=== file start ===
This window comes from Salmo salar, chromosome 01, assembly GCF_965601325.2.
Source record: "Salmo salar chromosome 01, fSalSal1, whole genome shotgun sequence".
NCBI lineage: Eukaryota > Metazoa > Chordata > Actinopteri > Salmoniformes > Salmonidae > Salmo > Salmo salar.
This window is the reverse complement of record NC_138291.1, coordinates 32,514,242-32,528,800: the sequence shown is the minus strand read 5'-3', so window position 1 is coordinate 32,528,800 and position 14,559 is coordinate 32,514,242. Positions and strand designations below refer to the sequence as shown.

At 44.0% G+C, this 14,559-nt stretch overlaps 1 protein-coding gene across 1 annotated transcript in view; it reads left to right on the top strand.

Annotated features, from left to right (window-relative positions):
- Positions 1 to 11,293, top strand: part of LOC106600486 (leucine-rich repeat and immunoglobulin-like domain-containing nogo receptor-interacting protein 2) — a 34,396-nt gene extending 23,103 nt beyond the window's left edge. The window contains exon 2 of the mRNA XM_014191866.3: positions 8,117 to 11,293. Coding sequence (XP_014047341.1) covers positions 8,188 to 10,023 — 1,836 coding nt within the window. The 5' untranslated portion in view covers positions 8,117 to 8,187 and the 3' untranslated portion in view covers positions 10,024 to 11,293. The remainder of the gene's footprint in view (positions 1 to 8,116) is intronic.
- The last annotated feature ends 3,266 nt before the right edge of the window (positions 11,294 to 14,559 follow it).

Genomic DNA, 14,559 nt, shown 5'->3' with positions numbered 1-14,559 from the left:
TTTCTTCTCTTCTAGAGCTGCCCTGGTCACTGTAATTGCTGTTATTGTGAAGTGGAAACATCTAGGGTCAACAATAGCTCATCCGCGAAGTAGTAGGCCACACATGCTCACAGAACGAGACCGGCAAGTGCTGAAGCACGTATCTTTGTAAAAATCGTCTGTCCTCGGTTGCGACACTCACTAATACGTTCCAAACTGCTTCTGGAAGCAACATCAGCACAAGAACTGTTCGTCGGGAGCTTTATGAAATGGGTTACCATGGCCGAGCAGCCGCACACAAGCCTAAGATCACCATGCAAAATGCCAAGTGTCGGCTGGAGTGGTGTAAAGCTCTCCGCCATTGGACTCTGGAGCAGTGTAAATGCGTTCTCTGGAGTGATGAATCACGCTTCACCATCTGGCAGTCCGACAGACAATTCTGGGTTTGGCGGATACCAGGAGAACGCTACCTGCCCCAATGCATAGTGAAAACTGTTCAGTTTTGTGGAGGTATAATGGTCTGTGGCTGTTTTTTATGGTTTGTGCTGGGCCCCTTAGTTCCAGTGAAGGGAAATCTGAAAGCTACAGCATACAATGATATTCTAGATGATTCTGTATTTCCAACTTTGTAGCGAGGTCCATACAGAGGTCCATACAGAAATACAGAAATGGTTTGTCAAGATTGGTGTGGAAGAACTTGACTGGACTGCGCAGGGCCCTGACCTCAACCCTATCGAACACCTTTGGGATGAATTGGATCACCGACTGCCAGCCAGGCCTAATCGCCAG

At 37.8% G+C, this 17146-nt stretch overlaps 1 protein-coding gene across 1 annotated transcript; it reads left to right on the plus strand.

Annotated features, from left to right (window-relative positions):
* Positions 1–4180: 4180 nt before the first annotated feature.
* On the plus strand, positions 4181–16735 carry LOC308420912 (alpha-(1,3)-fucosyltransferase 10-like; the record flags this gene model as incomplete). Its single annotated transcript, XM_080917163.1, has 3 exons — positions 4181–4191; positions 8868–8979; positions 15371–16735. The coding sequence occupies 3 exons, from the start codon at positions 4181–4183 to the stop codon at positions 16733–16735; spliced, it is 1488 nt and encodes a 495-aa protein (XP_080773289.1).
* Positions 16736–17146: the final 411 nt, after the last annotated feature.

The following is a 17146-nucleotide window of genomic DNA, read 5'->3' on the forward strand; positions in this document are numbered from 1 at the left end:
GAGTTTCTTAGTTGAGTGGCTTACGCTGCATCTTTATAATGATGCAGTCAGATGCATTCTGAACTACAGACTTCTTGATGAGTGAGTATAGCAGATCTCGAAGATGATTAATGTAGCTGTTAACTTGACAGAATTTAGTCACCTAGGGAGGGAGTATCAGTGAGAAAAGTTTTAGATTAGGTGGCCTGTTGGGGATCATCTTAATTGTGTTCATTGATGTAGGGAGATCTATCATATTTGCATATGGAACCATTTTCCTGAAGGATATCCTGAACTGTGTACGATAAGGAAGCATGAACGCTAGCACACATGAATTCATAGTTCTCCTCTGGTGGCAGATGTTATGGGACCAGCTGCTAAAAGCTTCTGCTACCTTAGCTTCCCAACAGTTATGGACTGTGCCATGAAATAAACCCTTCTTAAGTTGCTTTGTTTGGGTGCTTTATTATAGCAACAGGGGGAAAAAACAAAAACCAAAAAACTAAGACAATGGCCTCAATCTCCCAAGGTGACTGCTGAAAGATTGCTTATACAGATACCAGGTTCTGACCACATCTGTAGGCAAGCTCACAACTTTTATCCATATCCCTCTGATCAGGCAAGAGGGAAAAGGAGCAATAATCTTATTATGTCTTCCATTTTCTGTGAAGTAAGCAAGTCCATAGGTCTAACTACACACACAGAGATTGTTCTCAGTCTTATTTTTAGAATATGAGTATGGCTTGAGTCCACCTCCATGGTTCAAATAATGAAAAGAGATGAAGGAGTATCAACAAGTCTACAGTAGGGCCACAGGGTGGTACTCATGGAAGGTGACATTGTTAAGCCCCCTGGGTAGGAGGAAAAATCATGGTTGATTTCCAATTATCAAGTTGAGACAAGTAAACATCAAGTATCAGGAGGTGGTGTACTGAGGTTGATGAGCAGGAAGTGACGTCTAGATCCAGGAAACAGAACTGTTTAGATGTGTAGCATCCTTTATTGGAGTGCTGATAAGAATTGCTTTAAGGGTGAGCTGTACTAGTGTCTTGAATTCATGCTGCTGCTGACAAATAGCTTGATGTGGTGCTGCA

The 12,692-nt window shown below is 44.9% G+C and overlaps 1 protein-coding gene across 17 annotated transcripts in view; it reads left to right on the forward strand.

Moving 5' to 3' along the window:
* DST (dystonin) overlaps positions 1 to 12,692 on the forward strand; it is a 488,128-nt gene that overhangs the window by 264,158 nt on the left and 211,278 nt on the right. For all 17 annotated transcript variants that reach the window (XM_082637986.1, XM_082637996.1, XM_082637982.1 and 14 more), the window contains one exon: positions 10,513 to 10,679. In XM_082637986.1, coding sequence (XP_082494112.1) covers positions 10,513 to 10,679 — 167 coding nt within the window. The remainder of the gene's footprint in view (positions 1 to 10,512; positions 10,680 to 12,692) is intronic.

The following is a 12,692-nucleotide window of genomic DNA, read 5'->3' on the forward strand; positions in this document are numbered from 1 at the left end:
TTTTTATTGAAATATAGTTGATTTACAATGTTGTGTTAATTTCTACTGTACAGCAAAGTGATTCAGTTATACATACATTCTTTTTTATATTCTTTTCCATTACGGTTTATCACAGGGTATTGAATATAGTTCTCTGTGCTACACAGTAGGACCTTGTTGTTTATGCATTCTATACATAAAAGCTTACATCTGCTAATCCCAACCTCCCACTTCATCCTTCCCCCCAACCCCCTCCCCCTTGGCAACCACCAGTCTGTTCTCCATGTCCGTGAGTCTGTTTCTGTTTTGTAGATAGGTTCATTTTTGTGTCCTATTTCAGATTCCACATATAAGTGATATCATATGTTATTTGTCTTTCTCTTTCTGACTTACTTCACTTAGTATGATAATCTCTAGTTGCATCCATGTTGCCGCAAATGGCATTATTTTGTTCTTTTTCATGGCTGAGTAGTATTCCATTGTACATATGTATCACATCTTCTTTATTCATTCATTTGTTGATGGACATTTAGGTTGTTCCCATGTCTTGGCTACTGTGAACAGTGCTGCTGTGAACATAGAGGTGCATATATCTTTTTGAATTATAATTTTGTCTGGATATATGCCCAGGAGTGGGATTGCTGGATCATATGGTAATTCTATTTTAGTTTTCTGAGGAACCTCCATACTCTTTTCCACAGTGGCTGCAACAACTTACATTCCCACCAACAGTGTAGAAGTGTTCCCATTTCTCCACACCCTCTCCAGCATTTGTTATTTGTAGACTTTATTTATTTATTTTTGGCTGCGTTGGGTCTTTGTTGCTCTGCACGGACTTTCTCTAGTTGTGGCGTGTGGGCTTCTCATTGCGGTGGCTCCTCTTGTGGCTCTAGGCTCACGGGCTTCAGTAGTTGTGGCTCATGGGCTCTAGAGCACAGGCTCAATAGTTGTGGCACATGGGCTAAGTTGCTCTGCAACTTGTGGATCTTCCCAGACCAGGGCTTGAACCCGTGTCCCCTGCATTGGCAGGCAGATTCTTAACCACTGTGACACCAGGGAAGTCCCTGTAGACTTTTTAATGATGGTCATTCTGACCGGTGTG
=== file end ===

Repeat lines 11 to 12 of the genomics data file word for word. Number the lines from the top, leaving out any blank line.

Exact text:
At 37.8% G+C, this 17146-nt stretch overlaps 1 protein-coding gene across 1 annotated transcript; it reads left to right on the plus strand.

Annotated features, from left to right (window-relative positions):